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Controlling Human Heredity (Control of Nature) Reprint Edition

3.8 out of 5 stars 5 customer reviews
ISBN-13: 978-1573923439
ISBN-10: 1573923435
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Editorial Reviews

Review

"This is an excellent book and deserves a wide readership."

-Journal of the History of the Behavioral Sciences
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Product Details

  • Series: Control of Nature
  • Paperback: 158 pages
  • Publisher: Humanity Books; Reprint edition (November 1, 1995)
  • Language: English
  • ISBN-10: 1573923435
  • ISBN-13: 978-1573923439
  • Product Dimensions: 5.4 x 0.4 x 8.4 inches
  • Shipping Weight: 6.4 ounces
  • Average Customer Review: 3.8 out of 5 stars  See all reviews (5 customer reviews)
  • Amazon Best Sellers Rank: #639,409 in Books (See Top 100 in Books)

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Customer Reviews

Top Customer Reviews

Format: Paperback
Diane Paul has produced a readable and brief introduction to the history of eugenic thought. After an excellent overview chapter, Paul proceeds chronologically from Francis Galton and social Darwinism through twentieth century campaigns for sterilization and immigration restriction in the name of eugenic reform. Paul convincingly argues that eugenics has been used by proponents of a variety of causes and political persuasions, left and right. With announcements every week of the discovery of the gene for some ailment, Paul's book is both timely and important. As the debates over cloning, genetic screening, or gene therapy continue, this book will provide a much needed historical context that can only help as we reflect on today's eugenics.
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Format: Paperback
This concise book is a fine overview of the history of eugenics. It is largely chronologically organized and focused particularly on the USA and Britain. Paul covers the scientific roots of eugenics, its complex relationships with differing political movements, its interpenetration with demographic concerns about declining middle and upper class birth rates, the fate of eugenics movements in the 40s and 50s, and the relationship of modern medical genetics to eugenics. Paul starts with the widespread and to modern ears, rather naive, hereditarianism of the late 19th century and the enormous impact of Darwinism. These ideas extended across society but with very complex results. Paul takes pains to describe the great variety of ideas and motivations associated with eugenics. The evolution of eugenic ideas is quite complex and aspects of eugenics were appropriated by both conservative and reformist political movements. Paul does a nice job of concisely narrating the complex history. The impact of changes in genetics and their complex relationship to eugenics is discussed also. There is a lot of interesting detail in this book. The idea of sexual selection, for example, drove some reform efforts. Paul makes the interesting observation that the most deplorable eugenic practices were associated with the financial problems of the 1930s. The relationship of the eugenics movement to modern medical genetics and the considerable differences between medical genetics and many prior versions of eugenics is delineated well.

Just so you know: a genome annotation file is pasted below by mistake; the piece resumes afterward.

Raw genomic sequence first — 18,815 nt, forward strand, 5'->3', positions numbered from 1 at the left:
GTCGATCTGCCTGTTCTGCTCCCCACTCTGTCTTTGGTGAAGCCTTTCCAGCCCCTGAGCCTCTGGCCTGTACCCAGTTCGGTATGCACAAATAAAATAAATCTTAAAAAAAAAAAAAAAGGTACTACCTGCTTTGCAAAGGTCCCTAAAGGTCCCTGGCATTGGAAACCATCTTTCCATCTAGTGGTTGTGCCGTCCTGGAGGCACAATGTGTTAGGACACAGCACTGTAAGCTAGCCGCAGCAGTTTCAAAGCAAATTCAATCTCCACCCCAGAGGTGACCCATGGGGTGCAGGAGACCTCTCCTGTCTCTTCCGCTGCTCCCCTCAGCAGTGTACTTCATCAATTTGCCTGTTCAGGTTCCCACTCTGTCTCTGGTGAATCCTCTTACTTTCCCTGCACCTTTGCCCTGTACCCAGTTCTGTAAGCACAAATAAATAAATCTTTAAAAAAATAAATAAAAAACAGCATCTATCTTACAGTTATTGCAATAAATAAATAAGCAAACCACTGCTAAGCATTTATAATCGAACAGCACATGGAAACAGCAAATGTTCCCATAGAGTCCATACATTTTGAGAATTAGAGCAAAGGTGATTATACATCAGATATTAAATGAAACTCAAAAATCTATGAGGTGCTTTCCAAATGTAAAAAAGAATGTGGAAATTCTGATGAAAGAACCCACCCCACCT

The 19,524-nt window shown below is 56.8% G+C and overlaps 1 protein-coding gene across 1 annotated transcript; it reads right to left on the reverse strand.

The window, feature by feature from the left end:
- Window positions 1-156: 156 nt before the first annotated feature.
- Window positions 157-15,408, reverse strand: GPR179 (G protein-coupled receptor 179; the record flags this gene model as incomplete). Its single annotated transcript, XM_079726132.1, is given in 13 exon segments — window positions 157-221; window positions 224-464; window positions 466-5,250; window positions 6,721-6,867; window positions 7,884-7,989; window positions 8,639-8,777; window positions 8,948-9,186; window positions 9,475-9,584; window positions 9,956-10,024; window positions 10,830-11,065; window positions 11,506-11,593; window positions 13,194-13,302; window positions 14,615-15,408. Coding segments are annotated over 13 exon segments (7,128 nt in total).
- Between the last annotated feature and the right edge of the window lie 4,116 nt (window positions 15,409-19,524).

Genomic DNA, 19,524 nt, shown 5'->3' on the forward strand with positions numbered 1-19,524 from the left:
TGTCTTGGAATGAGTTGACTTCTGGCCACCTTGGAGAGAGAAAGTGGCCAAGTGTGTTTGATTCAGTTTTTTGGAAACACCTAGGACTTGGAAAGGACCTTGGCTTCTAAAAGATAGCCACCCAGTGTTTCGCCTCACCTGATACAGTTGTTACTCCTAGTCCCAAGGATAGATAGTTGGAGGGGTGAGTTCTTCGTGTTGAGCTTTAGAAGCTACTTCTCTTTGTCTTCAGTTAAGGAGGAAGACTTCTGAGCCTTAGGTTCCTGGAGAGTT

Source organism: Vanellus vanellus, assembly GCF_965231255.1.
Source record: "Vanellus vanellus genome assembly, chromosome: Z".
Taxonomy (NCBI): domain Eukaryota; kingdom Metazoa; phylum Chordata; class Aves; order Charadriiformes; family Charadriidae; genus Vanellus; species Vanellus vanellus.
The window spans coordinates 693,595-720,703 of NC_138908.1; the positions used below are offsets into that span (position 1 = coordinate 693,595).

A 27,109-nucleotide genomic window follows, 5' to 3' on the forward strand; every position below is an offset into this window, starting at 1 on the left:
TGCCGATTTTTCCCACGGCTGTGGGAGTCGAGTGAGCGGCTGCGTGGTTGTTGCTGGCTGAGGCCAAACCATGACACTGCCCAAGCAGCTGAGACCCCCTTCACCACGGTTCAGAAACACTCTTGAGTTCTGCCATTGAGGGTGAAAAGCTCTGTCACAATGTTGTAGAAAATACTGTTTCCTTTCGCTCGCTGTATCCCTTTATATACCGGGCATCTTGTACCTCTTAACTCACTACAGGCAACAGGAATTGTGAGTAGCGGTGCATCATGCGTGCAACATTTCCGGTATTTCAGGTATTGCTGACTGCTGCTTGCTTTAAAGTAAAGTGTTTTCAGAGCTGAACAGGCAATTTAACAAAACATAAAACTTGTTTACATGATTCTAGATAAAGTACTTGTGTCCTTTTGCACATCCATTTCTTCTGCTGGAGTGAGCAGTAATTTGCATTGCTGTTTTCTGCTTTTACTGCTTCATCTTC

As a concise overview, this book is excellent. Some minor drawbacks are the focus on American and British genetics. The German experience is covered only briefly, mainly in relationship to American-British eugenics.
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Format: Paperback
It is interesting (strange actually) that theauthor chose to present an inherently historicaltopic in a non-chronological format. The book is instead organized as a series of (IMHO arbitrary) topics, and the subject is analyzed in turn from the perspective of each. In fact, there is a great deal of redundency from "topic" to "topic", so much so in fact that reading any 20 pages of the book are as good as reading the whole. Still, those 20 pages would constitute a good introduction to the subject.
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Format: Paperback Verified Purchase
Fantastic book. Smooth reading and great flow from chapter to chapter.
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By Deee on September 14, 2010
Format: Paperback Verified Purchase
When the book arrived, it was bent and dented on the front cover, binding, and backside, almost to the point of ripping the pages. Actually, the spine has a small rip through it already; however, the rest of the pages remain sufficient. I do not recall if I bought the book new or used, but there is a "new book" sticker on it. If I bought it new, I would be very dissatisfied by the condition of the book I received it in. If used, which I am assuming as a "benefit of the doubt", then I am moderately dissatisfied. In either case, not one of my happy customer moments...
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